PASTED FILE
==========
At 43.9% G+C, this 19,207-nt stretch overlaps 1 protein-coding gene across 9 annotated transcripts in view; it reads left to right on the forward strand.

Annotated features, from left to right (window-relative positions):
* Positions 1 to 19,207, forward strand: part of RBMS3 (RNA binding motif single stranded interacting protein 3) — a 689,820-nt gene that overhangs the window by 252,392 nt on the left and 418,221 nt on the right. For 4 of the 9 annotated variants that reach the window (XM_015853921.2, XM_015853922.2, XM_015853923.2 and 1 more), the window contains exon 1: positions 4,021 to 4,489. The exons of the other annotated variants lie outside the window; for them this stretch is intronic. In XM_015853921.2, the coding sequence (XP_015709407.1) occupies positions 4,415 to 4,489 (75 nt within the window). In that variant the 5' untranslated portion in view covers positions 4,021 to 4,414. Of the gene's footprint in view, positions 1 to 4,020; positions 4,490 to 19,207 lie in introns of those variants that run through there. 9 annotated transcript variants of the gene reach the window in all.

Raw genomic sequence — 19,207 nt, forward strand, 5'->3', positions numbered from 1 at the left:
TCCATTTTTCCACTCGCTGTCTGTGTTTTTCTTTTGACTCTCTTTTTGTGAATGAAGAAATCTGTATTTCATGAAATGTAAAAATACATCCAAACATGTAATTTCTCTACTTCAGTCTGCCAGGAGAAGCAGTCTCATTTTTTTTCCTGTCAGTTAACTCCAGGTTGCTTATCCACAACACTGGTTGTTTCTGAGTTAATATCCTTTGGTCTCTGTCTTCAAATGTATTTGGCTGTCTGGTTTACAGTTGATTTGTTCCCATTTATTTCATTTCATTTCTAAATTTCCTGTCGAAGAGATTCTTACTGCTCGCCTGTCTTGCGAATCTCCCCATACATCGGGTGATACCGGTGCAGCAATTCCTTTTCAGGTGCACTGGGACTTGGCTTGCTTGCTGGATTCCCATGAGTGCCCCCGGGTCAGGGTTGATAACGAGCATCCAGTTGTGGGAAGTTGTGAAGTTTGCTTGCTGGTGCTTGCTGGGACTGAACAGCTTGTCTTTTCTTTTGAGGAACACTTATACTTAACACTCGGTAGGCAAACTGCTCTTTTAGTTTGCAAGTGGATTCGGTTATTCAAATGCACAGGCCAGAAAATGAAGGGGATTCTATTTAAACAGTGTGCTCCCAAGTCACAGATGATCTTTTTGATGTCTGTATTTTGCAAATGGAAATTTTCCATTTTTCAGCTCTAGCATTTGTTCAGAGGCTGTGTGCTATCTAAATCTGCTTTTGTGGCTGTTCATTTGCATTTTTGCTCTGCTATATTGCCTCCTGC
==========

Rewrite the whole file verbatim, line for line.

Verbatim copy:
At 43.9% G+C, this 19,207-nt stretch overlaps 1 protein-coding gene across 9 annotated transcripts in view; it reads left to right on the forward strand.

Annotated features, from left to right (window-relative positions):
* Positions 1 to 19,207, forward strand: part of RBMS3 (RNA binding motif single stranded interacting protein 3) — a 689,820-nt gene that overhangs the window by 252,392 nt on the left and 418,221 nt on the right. For 4 of the 9 annotated variants that reach the window (XM_015853921.2, XM_015853922.2, XM_015853923.2 and 1 more), the window contains exon 1: positions 4,021 to 4,489. The exons of the other annotated variants lie outside the window; for them this stretch is intronic. In XM_015853921.2, the coding sequence (XP_015709407.1) occupies positions 4,415 to 4,489 (75 nt within the window). In that variant the 5' untranslated portion in view covers positions 4,021 to 4,414. Of the gene's footprint in view, positions 1 to 4,020; positions 4,490 to 19,207 lie in introns of those variants that run through there. 9 annotated transcript variants of the gene reach the window in all.

Raw genomic sequence — 19,207 nt, forward strand, 5'->3', positions numbered from 1 at the left:
TCCATTTTTCCACTCGCTGTCTGTGTTTTTCTTTTGACTCTCTTTTTGTGAATGAAGAAATCTGTATTTCATGAAATGTAAAAATACATCCAAACATGTAATTTCTCTACTTCAGTCTGCCAGGAGAAGCAGTCTCATTTTTTTTCCTGTCAGTTAACTCCAGGTTGCTTATCCACAACACTGGTTGTTTCTGAGTTAATATCCTTTGGTCTCTGTCTTCAAATGTATTTGGCTGTCTGGTTTACAGTTGATTTGTTCCCATTTATTTCATTTCATTTCTAAATTTCCTGTCGAAGAGATTCTTACTGCTCGCCTGTCTTGCGAATCTCCCCATACATCGGGTGATACCGGTGCAGCAATTCCTTTTCAGGTGCACTGGGACTTGGCTTGCTTGCTGGATTCCCATGAGTGCCCCCGGGTCAGGGTTGATAACGAGCATCCAGTTGTGGGAAGTTGTGAAGTTTGCTTGCTGGTGCTTGCTGGGACTGAACAGCTTGTCTTTTCTTTTGAGGAACACTTATACTTAACACTCGGTAGGCAAACTGCTCTTTTAGTTTGCAAGTGGATTCGGTTATTCAAATGCACAGGCCAGAAAATGAAGGGGATTCTATTTAAACAGTGTGCTCCCAAGTCACAGATGATCTTTTTGATGTCTGTATTTTGCAAATGGAAATTTTCCATTTTTCAGCTCTAGCATTTGTTCAGAGGCTGTGTGCTATCTAAATCTGCTTTTGTGGCTGTTCATTTGCATTTTTGCTCTGCTATATTGCCTCCTGC